Director of Global Shepherds, Vanitha Nadaraj, shares a case in which a woman was seeking work to help pay for her daughter’s heart surgery.  Upon promises of a high salary, she came to Malaysia as a domestic worker.  Throughout her employment, she was fed mainly leftovers, at times only once a day.  She endured verbal abuse, extended working hours up to 20 hours at a time, and no days off.

Later, she came to realize that her employers had not even arranged a working permit for her.  She also only received a month’s salary while her agent received the other two months’ worth.

Global Shepherds encountered another similar incident involving an underage girl.  She came to Malaysia under the guise of her older sister.  She had hopes to contribute financially to her family back home.  From the start of her employment, she begun work at 5 AM each day.  Her employer would send her to various relatives’ houses to work.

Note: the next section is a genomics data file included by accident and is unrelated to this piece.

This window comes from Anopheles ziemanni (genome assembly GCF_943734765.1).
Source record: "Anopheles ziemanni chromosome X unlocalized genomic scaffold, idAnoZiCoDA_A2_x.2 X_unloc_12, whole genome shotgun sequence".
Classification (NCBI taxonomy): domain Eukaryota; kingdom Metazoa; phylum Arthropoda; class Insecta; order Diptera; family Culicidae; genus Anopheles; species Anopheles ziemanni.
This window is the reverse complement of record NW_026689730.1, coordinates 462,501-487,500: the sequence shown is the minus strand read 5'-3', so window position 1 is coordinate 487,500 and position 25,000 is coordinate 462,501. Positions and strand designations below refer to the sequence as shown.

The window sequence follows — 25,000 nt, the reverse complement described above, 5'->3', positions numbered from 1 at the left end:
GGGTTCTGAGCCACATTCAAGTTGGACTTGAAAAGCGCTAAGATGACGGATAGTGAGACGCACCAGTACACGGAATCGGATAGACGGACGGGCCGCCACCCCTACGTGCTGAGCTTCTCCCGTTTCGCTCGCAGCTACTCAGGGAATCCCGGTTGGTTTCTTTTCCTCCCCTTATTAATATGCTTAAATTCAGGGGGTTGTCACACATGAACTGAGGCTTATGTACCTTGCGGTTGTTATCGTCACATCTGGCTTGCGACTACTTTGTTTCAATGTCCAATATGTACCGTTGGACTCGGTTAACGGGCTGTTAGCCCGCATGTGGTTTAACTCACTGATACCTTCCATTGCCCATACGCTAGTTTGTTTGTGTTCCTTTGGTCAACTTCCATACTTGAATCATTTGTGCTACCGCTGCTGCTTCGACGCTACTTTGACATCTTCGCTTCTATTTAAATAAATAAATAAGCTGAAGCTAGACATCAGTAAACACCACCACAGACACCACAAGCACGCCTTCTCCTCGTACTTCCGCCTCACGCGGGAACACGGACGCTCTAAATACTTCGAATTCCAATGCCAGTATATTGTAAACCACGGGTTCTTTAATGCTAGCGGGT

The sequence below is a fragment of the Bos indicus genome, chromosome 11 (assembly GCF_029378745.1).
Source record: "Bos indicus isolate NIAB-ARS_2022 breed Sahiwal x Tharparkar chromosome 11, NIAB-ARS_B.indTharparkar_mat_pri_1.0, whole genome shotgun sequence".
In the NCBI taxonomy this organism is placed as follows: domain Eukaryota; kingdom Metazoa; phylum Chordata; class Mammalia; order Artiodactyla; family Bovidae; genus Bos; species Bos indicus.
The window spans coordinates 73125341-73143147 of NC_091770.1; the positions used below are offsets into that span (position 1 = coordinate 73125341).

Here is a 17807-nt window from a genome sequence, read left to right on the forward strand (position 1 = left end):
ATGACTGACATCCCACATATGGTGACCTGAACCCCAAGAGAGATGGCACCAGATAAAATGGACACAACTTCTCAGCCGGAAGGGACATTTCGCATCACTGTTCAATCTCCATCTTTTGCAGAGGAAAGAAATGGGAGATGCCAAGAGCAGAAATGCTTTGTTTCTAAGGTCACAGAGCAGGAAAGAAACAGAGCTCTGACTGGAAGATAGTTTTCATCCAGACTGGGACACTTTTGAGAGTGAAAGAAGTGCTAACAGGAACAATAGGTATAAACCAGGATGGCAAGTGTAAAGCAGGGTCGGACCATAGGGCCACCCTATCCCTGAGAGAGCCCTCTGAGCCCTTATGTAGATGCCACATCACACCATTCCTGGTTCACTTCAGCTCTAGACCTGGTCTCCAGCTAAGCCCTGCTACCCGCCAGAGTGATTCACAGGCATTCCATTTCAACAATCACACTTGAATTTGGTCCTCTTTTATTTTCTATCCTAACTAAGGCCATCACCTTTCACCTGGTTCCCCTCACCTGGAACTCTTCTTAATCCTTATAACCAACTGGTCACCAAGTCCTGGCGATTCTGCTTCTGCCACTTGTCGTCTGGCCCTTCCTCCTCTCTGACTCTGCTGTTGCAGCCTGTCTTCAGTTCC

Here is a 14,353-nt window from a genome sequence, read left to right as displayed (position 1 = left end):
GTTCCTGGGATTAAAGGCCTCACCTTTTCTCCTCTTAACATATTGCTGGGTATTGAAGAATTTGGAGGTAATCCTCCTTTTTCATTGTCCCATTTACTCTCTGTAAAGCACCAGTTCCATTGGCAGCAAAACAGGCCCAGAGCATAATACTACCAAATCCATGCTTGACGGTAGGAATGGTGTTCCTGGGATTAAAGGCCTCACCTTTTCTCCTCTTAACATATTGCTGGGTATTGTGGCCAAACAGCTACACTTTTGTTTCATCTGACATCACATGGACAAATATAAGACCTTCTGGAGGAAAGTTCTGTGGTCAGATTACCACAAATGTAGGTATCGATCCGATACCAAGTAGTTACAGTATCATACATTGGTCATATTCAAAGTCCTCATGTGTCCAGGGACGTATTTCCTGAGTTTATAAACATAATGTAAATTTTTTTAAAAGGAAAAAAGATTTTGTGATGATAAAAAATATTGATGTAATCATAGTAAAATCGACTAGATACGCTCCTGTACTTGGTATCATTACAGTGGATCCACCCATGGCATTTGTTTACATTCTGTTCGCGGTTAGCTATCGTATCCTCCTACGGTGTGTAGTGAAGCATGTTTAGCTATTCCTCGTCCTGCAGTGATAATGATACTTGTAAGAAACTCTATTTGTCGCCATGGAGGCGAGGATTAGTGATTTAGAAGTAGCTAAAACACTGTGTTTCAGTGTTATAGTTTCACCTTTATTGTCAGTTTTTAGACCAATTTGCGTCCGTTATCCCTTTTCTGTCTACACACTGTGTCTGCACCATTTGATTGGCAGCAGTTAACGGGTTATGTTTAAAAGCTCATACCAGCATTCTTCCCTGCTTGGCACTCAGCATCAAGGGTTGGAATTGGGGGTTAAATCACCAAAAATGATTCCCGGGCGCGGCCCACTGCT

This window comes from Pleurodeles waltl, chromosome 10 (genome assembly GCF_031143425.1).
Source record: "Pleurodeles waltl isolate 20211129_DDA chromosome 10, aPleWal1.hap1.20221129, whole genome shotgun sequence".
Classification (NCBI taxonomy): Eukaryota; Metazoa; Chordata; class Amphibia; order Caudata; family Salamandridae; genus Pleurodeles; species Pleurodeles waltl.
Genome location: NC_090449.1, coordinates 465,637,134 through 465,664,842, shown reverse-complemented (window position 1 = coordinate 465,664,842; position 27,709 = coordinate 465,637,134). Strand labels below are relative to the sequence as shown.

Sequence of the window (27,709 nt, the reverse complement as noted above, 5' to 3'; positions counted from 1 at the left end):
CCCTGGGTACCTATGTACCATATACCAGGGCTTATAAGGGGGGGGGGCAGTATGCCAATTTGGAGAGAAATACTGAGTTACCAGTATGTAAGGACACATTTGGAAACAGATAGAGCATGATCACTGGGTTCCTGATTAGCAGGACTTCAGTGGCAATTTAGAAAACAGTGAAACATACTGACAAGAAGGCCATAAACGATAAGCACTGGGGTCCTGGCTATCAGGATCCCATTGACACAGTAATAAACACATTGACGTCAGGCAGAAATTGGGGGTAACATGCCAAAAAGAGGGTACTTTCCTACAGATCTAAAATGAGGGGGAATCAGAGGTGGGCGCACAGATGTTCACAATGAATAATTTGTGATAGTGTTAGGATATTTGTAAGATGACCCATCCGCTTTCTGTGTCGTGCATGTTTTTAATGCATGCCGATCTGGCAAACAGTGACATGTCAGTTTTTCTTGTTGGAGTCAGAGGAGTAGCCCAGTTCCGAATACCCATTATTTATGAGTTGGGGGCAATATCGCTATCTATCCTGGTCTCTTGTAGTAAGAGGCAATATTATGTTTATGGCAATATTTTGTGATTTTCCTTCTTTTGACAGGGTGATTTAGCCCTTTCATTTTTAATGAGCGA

She, too, only received one meal a day.  Her employer was frequently frustrated with her due to the language barrier and her quality of work.  They took out their frustrations by beating, slapping, and throwing water at her.

Domestic workers deserve basic human rights

Of course, cases like this are not representative of all Malaysian employers.  There are 250,000 domestic workers currently registered in Malaysia and abuse cases only represent a small percentage of that.  However, a small percentage of abuse is still a problem of abuse.

[Employers should] respect the basic rights of domestic workers, beginning with a day off a week and respecting them as workers.

– Glorene Das, Director of Tenaganita